Karen Neblett, who heads up sales for Kids II, the company behind the Pink Power Mom program, has a different relationship to the word no.  Firstly, she doesn’t ever accept “no” as the final answer.  She likes to think of a “no” as meaning something more delightful, like “not at this moment in time.”  Things shift, she said.  Options open up.  At its essence, she said, a “no” simply means you must find another path.  The path to “yes”.

I am embracing this attitude.  Because life can be filled with people telling you “no” for a million reasons, but those who make things happen in this world simply pirouette past the word and sashay on.

So, here’s to staying nimble.  Let’s juke, jive, bob and weave around the negatives in life.

Remember, just like the Australian band Bomba said in their song “Busted”:

“Cursed is the walker who will never travel light.”

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Where Oh Where

“Everything is somewhere,” says my mom.

Except when it’s not.

Imagine my delight, then, when I could not find the fancy schmantzy electronic key fob for our car.  Conveniently, the car was locked in the driveway.  Clearly I had locked the car, and somewhere between the driveway and inside my house, the key had vanished into thin air.

Poof!

It was not in the obvious places, which I searched first.  Kitchen counter.  Dining room table.  Desk.  Purse.  Pockets.  Junk drawer. Under the car.  Not in the last place where a key had gone hiding; fallen behind the drawers in the kitchen.  Not in the couch cushions or under the chairs.  Not in the yard, mistakenly tossed into the compost pile, or dropped along the path.  Having exhausted all the obvious places, I turned to where it shouldn’t be.   In the refrigerator.  The silverware drawer.  The dog food bag.  I even checked in between my undies.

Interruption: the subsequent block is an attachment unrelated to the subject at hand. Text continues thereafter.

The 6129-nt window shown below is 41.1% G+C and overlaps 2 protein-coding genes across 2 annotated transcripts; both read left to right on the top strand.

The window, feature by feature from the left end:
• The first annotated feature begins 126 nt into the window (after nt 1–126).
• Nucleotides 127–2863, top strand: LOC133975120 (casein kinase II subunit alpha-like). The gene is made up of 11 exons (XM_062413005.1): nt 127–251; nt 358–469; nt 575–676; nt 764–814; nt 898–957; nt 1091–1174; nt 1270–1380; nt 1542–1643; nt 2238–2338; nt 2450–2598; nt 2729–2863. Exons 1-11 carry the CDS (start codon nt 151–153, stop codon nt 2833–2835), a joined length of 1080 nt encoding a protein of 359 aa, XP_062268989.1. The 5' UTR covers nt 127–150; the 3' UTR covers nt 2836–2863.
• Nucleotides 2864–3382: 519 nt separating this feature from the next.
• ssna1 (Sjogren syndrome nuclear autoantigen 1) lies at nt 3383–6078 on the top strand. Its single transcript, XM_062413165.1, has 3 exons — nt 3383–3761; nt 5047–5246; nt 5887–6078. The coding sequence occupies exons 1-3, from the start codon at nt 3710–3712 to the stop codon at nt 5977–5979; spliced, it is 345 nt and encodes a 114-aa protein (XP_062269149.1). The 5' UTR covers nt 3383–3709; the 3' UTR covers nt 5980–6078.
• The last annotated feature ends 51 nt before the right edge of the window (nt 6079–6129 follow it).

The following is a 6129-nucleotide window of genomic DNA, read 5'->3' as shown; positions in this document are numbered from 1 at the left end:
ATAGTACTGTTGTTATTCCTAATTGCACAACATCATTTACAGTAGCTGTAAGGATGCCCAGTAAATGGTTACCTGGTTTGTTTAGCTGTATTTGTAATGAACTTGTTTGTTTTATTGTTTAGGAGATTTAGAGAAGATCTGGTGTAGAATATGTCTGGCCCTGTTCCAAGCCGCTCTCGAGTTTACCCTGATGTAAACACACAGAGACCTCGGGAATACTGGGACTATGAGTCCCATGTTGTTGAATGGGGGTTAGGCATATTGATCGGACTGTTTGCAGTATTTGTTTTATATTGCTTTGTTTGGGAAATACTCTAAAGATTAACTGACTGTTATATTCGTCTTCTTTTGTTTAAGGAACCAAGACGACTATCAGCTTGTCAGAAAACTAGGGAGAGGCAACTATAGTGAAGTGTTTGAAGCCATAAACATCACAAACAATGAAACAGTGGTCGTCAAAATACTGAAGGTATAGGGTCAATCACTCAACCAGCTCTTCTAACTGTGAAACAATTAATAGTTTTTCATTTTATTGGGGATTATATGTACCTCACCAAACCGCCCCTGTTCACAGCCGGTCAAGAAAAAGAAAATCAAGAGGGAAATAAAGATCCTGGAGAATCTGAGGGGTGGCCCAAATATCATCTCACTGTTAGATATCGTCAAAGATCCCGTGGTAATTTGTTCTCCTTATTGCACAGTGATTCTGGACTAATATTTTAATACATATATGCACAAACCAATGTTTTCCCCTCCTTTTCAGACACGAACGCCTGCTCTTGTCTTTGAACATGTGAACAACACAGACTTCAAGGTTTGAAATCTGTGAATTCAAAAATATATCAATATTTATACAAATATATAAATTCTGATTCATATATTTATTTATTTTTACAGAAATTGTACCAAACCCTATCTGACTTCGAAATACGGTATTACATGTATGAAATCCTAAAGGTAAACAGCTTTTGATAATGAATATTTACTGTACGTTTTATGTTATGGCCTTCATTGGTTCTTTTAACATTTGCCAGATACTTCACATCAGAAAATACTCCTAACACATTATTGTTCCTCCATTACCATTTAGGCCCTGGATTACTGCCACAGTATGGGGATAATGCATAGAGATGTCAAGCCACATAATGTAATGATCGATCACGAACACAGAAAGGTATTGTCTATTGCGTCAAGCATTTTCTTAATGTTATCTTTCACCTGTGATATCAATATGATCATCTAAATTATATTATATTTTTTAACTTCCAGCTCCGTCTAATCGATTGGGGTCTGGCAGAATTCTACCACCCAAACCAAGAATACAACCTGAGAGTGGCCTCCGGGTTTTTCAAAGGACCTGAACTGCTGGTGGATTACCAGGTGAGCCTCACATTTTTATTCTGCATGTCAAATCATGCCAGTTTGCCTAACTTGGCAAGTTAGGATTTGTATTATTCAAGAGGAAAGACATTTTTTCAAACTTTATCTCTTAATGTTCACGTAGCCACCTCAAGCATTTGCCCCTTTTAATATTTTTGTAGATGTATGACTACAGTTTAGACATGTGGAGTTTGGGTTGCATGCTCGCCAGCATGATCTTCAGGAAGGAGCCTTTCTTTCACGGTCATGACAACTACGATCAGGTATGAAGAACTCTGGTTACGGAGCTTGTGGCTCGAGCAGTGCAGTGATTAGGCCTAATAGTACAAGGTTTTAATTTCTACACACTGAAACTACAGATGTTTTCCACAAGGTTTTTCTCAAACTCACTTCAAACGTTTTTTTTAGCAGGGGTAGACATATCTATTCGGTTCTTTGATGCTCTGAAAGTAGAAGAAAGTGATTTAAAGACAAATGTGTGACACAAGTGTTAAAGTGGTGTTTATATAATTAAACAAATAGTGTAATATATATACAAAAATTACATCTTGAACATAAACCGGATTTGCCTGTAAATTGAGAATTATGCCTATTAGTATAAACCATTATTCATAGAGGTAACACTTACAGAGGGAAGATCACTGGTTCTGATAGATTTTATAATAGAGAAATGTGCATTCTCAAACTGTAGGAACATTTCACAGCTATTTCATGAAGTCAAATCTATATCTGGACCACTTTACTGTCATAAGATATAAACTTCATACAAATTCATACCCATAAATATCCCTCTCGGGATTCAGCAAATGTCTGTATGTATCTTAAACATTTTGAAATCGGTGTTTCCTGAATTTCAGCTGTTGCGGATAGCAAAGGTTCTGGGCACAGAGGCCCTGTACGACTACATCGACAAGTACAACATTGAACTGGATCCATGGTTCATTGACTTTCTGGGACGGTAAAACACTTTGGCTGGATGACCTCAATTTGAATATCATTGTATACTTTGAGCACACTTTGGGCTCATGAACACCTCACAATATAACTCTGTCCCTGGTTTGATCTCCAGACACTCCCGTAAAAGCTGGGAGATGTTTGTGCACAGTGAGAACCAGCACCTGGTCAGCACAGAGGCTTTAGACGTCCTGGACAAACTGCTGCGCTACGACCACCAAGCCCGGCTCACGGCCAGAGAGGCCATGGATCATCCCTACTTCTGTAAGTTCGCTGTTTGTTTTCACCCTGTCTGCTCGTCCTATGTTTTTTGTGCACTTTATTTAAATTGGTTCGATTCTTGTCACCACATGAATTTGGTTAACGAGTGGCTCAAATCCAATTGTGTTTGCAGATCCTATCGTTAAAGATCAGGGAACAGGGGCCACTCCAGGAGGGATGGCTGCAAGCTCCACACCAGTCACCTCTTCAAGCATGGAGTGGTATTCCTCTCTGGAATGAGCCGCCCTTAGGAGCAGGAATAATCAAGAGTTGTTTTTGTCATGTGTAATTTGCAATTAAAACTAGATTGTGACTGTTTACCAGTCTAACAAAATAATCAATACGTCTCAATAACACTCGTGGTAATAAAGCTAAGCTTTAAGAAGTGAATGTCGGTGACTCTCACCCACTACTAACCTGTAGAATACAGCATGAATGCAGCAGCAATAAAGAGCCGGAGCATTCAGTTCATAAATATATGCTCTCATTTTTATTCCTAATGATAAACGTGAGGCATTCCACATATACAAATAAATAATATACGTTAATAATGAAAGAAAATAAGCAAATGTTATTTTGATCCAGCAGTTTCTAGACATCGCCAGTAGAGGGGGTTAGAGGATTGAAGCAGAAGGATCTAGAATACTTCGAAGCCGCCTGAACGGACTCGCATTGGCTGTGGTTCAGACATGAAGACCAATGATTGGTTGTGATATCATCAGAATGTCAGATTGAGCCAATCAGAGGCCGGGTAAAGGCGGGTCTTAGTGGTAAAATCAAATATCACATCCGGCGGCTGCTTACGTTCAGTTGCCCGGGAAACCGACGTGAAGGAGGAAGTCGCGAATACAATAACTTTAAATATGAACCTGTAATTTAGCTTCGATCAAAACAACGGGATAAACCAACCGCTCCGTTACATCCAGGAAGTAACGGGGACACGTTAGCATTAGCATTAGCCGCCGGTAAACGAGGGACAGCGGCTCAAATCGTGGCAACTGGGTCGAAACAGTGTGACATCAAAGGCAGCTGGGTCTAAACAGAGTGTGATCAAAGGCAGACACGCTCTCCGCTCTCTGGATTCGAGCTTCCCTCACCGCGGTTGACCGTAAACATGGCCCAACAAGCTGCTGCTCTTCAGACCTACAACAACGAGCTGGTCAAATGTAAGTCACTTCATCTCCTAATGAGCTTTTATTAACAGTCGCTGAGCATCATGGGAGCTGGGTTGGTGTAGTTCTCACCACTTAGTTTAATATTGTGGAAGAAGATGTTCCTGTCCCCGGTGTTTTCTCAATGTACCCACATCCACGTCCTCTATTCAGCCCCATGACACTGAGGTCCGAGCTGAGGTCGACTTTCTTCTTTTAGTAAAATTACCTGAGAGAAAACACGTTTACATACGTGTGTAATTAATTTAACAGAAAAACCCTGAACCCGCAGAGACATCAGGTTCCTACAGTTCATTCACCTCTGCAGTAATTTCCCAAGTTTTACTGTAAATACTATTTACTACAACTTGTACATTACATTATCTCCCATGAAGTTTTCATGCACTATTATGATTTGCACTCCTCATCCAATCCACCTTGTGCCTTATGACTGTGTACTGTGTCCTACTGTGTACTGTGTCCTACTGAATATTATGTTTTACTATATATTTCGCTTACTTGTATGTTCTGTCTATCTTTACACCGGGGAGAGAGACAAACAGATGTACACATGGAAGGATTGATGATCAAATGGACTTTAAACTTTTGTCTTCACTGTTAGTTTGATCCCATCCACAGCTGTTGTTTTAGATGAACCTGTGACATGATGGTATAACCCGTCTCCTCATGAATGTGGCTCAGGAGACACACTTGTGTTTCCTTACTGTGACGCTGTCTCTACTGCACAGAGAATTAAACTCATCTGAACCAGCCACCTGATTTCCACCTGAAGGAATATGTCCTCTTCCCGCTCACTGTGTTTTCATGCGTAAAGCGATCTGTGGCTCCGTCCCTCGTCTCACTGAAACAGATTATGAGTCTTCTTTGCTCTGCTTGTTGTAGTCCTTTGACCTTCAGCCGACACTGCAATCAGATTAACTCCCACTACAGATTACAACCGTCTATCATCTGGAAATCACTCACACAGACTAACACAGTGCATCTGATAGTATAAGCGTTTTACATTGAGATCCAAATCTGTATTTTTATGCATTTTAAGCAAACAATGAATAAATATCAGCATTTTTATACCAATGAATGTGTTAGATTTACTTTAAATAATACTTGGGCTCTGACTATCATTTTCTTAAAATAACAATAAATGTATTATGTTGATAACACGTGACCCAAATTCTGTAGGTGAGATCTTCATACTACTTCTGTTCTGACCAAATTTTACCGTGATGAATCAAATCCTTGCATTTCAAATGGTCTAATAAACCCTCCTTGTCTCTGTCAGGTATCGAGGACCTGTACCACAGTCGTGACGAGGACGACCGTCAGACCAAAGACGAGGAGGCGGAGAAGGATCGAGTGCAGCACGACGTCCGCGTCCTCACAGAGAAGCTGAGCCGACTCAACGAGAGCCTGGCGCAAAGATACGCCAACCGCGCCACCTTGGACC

Nothing.

I sat quietly on Hans’ bed and beseeched Saint Anthony, the patron saint of lost causes, to point me in the right direction.  I retraced my steps and looked in places I had already looked, for close to 2 hours, actually.  Because, for Peet’s sake, my rational mind told me it HAD to be in the house somewhere.  But yet it wasn’t, and so I called the towing company to take the locked car to the dealership, where a new electronic key would be programmed for some obscene amount of money.

Scene change.  Next day finds me packing a change of clothes for Hans for after his championship soccer game.  Into an empty (I know because I looked) white canvas bag that I pulled out of a storage basket and unfolded, I placed one pair of clean jeans I had taken from Hans’ dresser, laid a belt for said jeans on top, then a long-sleeved t-shirt from his dresser, and topped it off with a fleece that I took off a hanger in his closet.

I ended up wearing the fleece, and the rest of the clothes stayed in the bag until I unpacked them the next morning.

As I pulled out the long-sleeve t-shirt, what did I find, but the key fob lying there between the belt and the pants.  As if that was a perfect logical place for it to be.

Except that it wasn’t.

I’ll just have to live with that fact, and wonder aloud who exactly moved it there when I was busy looking.